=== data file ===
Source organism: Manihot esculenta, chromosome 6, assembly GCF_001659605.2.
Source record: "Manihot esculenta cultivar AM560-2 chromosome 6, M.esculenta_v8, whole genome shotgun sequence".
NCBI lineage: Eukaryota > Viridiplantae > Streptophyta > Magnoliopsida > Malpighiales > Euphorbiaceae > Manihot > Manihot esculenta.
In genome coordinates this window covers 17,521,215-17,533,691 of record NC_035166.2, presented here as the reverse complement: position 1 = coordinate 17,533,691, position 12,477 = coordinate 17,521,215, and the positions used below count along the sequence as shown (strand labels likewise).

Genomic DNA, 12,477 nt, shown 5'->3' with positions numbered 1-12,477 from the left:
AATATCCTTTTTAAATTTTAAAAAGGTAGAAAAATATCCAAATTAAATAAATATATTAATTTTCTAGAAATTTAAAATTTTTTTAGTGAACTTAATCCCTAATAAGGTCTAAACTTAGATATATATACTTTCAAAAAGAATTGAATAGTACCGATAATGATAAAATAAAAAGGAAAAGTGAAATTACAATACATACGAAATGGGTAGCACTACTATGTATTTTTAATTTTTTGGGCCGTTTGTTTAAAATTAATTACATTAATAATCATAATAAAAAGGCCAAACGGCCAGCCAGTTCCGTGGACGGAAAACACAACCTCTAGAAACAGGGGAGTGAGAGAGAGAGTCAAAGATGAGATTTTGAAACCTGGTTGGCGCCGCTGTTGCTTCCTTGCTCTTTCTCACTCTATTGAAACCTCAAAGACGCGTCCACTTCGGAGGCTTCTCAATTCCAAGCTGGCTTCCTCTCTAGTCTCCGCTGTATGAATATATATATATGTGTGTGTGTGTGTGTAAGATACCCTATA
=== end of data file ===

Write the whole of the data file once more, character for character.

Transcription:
Source organism: Manihot esculenta, chromosome 6, assembly GCF_001659605.2.
Source record: "Manihot esculenta cultivar AM560-2 chromosome 6, M.esculenta_v8, whole genome shotgun sequence".
NCBI lineage: Eukaryota > Viridiplantae > Streptophyta > Magnoliopsida > Malpighiales > Euphorbiaceae > Manihot > Manihot esculenta.
In genome coordinates this window covers 17,521,215-17,533,691 of record NC_035166.2, presented here as the reverse complement: position 1 = coordinate 17,533,691, position 12,477 = coordinate 17,521,215, and the positions used below count along the sequence as shown (strand labels likewise).

Genomic DNA, 12,477 nt, shown 5'->3' with positions numbered 1-12,477 from the left:
AATATCCTTTTTAAATTTTAAAAAGGTAGAAAAATATCCAAATTAAATAAATATATTAATTTTCTAGAAATTTAAAATTTTTTTAGTGAACTTAATCCCTAATAAGGTCTAAACTTAGATATATATACTTTCAAAAAGAATTGAATAGTACCGATAATGATAAAATAAAAAGGAAAAGTGAAATTACAATACATACGAAATGGGTAGCACTACTATGTATTTTTAATTTTTTGGGCCGTTTGTTTAAAATTAATTACATTAATAATCATAATAAAAAGGCCAAACGGCCAGCCAGTTCCGTGGACGGAAAACACAACCTCTAGAAACAGGGGAGTGAGAGAGAGAGTCAAAGATGAGATTTTGAAACCTGGTTGGCGCCGCTGTTGCTTCCTTGCTCTTTCTCACTCTATTGAAACCTCAAAGACGCGTCCACTTCGGAGGCTTCTCAATTCCAAGCTGGCTTCCTCTCTAGTCTCCGCTGTATGAATATATATATATGTGTGTGTGTGTGTGTAAGATACCCTATA